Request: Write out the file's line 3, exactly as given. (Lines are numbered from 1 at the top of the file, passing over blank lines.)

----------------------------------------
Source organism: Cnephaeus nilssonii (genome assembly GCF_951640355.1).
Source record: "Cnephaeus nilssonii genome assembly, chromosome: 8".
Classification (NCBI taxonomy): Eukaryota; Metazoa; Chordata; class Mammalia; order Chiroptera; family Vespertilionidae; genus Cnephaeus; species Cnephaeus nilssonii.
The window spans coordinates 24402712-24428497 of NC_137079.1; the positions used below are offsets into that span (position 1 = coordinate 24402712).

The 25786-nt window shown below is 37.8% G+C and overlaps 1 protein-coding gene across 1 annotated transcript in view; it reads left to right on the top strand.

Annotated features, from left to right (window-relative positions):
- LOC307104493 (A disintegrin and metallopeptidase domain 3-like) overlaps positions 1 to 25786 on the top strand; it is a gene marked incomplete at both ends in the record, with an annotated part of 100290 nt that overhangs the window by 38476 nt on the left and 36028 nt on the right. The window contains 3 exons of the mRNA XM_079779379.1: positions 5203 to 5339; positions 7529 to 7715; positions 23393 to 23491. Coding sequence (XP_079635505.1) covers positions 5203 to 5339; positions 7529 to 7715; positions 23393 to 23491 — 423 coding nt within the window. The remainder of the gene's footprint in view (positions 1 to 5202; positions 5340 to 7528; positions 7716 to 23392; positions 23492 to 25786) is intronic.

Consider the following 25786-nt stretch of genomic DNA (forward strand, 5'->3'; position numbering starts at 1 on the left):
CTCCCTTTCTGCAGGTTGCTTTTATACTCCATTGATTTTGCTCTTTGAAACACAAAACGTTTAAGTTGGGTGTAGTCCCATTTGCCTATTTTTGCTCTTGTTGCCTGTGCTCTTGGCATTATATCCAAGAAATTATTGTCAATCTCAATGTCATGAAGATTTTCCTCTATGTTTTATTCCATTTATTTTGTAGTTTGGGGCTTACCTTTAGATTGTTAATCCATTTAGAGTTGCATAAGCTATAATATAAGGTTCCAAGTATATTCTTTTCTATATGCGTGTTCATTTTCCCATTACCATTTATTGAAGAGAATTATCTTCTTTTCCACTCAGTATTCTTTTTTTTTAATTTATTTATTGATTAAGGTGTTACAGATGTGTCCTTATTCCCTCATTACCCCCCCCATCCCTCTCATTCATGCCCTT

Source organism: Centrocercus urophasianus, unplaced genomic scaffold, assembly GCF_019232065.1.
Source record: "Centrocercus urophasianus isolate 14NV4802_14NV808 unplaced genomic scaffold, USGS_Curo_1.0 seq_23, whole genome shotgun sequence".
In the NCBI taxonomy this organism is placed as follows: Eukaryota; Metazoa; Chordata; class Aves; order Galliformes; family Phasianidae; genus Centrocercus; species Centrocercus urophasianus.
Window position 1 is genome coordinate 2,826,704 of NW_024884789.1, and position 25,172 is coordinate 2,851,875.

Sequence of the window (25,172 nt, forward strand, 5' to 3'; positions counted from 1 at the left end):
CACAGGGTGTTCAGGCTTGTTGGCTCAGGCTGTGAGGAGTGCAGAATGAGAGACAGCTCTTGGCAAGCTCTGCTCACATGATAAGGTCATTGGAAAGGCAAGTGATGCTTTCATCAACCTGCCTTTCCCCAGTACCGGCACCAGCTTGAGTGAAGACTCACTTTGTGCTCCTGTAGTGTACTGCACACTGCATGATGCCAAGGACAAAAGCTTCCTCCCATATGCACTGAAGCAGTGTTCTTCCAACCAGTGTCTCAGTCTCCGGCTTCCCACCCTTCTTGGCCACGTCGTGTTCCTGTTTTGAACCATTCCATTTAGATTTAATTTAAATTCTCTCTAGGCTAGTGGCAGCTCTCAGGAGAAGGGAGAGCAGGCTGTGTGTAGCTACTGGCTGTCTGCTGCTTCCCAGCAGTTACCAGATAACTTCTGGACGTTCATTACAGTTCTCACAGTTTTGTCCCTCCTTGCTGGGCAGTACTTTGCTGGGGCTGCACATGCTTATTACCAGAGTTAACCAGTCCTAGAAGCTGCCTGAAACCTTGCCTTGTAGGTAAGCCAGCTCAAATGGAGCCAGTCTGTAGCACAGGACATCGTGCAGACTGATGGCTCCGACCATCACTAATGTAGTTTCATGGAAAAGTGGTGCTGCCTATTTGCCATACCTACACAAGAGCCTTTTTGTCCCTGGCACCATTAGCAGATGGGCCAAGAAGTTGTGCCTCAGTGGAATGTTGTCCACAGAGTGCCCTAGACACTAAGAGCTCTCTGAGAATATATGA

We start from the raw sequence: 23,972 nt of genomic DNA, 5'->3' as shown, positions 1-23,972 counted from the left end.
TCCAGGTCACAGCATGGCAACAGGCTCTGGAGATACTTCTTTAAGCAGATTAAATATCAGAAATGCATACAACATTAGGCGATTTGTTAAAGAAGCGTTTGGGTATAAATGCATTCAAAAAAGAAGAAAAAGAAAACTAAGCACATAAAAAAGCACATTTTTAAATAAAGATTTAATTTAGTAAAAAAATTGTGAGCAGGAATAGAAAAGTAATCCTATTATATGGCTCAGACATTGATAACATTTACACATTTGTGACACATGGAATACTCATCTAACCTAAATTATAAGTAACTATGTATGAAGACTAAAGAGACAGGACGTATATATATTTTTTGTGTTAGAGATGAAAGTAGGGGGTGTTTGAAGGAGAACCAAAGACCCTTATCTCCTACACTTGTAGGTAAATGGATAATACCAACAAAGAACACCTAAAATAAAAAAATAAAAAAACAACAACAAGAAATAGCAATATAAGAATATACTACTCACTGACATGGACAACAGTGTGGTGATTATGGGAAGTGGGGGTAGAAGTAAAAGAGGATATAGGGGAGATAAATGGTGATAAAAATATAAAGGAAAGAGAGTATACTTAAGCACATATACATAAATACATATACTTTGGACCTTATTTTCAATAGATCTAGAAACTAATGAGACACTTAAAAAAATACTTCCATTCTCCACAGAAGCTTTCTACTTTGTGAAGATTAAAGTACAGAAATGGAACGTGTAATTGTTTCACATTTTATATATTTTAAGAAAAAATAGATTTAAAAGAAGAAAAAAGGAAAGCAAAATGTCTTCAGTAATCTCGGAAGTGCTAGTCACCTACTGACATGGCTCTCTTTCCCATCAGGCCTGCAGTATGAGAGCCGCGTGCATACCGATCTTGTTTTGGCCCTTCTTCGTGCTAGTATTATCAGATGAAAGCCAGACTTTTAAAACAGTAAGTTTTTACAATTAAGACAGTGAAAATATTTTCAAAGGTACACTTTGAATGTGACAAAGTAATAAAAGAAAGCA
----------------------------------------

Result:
Classification (NCBI taxonomy): Eukaryota; Metazoa; Chordata; class Mammalia; order Chiroptera; family Vespertilionidae; genus Cnephaeus; species Cnephaeus nilssonii.